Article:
Today Crypto Lists takes a look at one of the most famous cities in the tech space. That’s right: San Francisco. The home of Silicon Valley and the birthplace of many of the apps, hardware, and software we all know as household names.
But how has it embraced crypto? Or perhaps more accurately, how will it embrace crypto now that mass adoption seems inevitable?
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Brief History of San Francisco
It’s a city in the United States of America with a population of about 887,711. It was founded in 1776 and the predominant language is English. The Bay area is famous for its iconic cable cars, views from the Golden Gate Bridge, and the highly discussed Silicon Valley. The Silicon Valley television series and the tech hub (and it’s 1980s heavy metal scene!) have put the city on the map.
The tech hub status of the city is known to several tech gurus even before the emergence of the revolutionary cryptocurrency in 2008. The Bay area hosted one of the initial Bitcoin conferences. In June 2013, San Jose welcomed the now well-known Coinbase Chief Executive Officer, Brian Armstrong, and Bitcoin educator, Andreas Antonopoulos. They were speaking to crypto enthusiasts during a period the crypto industry was kooky and brand new.
The Crypto Culture in the City
Several other crypto personalities have graced the city. January 2013 had Ryan Singer and Jered Kenna organising one of the earliest Bitcoin conferences in the Bay Arena. During the conference, they proposed setting aside each first Tuesday of the month to converse over what is now the world’s most well-known digital asset. Ryan eventually co-founded the Chia network while Jered became the CEO of the Tradehill exchange. What is more fascinating is that among the attendees were: Litecoin founder, Charlie Lee, Ripple Labs co-founder Jed McCaleb, Kraken CEO Jesse Powell, and Coinbase’s Fred Ehrsam and Brian Armstrong. In a 2021 interview, Armstrong revealed that several cypherpunks attended the early Bitcoin meetups.
Crypto’s Political Support on San Francisco’s California State
California state is considered a predominantly Democratic state despite having many conservative voters. The state has witnessed both pro-crypto and anti-crypto as the industry evolved. The Fair Political Practices Commission of California lifted an initial ban imposed in 2018 restricting state and local office candidates from accepting crypto donations. Sydney Kamlager, the California Senator, proposed a bill in February this year in amending the state code to accept crypto for particular payments. In May, Governor Gavin Newsom declared the signature of an executive order for formulating a regulatory framework for blockchain between the United States government and the state. It would also encourage innovation in the industry. This followed the executive order from the President on digital assets.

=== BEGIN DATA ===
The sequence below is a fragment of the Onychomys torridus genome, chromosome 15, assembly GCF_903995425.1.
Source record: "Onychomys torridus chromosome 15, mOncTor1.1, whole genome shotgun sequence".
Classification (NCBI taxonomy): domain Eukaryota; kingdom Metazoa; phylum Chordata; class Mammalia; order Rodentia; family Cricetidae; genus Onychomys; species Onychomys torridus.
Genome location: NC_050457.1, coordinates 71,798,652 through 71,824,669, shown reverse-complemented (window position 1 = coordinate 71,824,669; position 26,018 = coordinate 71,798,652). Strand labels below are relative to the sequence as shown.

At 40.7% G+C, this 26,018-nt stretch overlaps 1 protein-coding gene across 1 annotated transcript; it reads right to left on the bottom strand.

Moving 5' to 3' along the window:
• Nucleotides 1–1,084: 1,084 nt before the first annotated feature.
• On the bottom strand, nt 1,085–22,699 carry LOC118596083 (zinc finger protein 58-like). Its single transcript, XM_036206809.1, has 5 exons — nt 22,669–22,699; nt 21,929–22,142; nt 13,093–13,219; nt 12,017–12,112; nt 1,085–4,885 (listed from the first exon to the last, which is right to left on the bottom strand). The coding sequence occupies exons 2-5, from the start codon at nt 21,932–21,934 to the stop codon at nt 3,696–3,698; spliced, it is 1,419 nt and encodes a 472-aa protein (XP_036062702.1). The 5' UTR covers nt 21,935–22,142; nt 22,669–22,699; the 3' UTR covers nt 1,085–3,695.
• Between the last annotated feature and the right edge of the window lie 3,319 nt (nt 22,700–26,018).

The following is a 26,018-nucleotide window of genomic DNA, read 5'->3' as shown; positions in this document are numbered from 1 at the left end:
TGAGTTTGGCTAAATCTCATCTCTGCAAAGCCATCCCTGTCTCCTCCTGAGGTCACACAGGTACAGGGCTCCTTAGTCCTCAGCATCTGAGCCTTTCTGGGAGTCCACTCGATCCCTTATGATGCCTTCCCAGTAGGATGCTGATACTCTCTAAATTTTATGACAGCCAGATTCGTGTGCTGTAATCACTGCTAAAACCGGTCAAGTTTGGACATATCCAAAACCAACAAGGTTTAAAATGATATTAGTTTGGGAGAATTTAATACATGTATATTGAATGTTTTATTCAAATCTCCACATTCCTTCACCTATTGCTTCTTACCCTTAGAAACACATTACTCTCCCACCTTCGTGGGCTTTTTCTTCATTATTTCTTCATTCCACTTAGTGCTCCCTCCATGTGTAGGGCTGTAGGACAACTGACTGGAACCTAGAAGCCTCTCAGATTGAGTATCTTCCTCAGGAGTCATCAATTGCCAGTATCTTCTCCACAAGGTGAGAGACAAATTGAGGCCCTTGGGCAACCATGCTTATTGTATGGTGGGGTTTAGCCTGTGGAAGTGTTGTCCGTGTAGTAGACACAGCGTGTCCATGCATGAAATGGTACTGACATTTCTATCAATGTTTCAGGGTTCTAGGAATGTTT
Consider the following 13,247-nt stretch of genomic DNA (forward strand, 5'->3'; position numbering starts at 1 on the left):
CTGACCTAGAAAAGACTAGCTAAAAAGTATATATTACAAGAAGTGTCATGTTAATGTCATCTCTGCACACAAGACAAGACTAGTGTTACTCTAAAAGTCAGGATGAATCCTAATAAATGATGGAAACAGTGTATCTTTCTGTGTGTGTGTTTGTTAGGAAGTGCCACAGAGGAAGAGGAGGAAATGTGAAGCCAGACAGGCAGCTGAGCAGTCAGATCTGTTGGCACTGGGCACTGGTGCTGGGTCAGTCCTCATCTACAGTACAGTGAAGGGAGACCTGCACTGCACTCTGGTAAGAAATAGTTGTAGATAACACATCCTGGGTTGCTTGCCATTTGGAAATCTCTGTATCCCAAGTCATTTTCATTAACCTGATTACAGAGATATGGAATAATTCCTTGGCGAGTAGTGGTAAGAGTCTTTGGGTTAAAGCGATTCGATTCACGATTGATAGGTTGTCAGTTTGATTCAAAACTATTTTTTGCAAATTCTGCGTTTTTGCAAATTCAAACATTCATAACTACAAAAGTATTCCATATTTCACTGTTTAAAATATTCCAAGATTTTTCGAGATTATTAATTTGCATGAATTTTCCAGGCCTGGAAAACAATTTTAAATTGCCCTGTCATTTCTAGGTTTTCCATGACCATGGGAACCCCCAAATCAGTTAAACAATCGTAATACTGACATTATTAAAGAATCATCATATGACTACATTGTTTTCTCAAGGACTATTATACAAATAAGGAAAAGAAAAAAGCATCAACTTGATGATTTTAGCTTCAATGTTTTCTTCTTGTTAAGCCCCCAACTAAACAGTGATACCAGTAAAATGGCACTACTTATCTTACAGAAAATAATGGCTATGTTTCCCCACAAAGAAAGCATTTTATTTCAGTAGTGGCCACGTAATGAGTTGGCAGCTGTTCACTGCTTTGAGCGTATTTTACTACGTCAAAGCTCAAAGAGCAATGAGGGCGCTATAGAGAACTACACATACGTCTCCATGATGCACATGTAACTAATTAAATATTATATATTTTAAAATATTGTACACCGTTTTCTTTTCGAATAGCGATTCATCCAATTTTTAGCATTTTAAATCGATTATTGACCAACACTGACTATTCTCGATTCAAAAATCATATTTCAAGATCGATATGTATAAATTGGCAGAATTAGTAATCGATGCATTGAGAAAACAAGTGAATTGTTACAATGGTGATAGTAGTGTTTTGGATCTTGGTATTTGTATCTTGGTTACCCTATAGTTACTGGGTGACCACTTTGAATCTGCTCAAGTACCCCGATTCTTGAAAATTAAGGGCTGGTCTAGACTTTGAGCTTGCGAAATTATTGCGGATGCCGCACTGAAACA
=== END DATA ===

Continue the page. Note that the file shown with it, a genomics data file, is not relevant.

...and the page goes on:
The Bay area has hosted several crypto conferences including the San Francisco Blockchain Week, blockchain conference d10e, and the Converge22 Web3-focused conference held in September.
Crypto Projects from the Bay Area and Silicon Valley
Several tech firms started and are hosted by San Francisco. Three of the four big tech firms include Meta, Twitter, and blockchain-focused payments firm Block. Visa, Cash app, and PayPal also have their headquarters in the city.
Additionally, several crypto projects began in the city. The San Francisco crypto city developed primarily due to the significant disposition of talent. This is evident from Coinbase CEO, Brian Armstrong, welcoming guests at one of the first Bitcoin conferences all the way to the city hosting several crypto firms’ headquarters.
These include Ripple Labs, Compound Lab, Chainlink Labs, Robinhood Markets, Audius, BitBull Capital, Lightning Labs, Oasis Labs, Near Protocol, dYdX, Brave Software, Rally, Aptos Labs, Scalar Capital, BitGo, Framework Ventures, Securitize, Stellar Development Foundation, BlockCypher, Hyperledger Foundation, Andreessen Horowitz, Earnity, Anchorage Digital, Pantera Capital, NuCypher, Protocol Labs and CipherTrace. The crypto city also hosts local branches of Solana Labs, Gemini, Galaxy Digital, MakerDAO, and Crusoe Energy Systems.
An impressive collection for sure! San Francisco’s 20Mission launched one of the earliest retail stores accepting Bitcoin. The retail store, Nakamoto’s electronics, opened in 2015. Other crypto-related startups also began in the city. These include Tradehill, Piper Wallet, Block-Chain.info, 37Coins, and Purse.io.
San Francisco also has several Bitcoin ATMs where individuals can access funds. Hacker Dojo, installed the first ATM in March 2014 operated by Robocoin. Crypto Lists‘ evaluation considers San Francisco crypto city has over 469 crypto ATMs. Additionally, over 100 businesses, including restaurants accept crypto payments in the city.
Crypto Education in the Californian City
San Francisco State University has the blockchain boot camp after collaborating with Ripple Labs and the Warsaw University of Technology. The boot camp facilitates students to develop blockchain-based solutions. There are also blockchain innovation hubs and blockchain conferences.
Blockchain startups have empowered the argument of decentralization and finding success away from the Silicon Valley bubble. Firms are seeking looser regulations and strong financial ties. Although these trends show there is no clear pacesetter as the capital of blockchain, but a case is certainly being put forward for a San Francisco crypto city.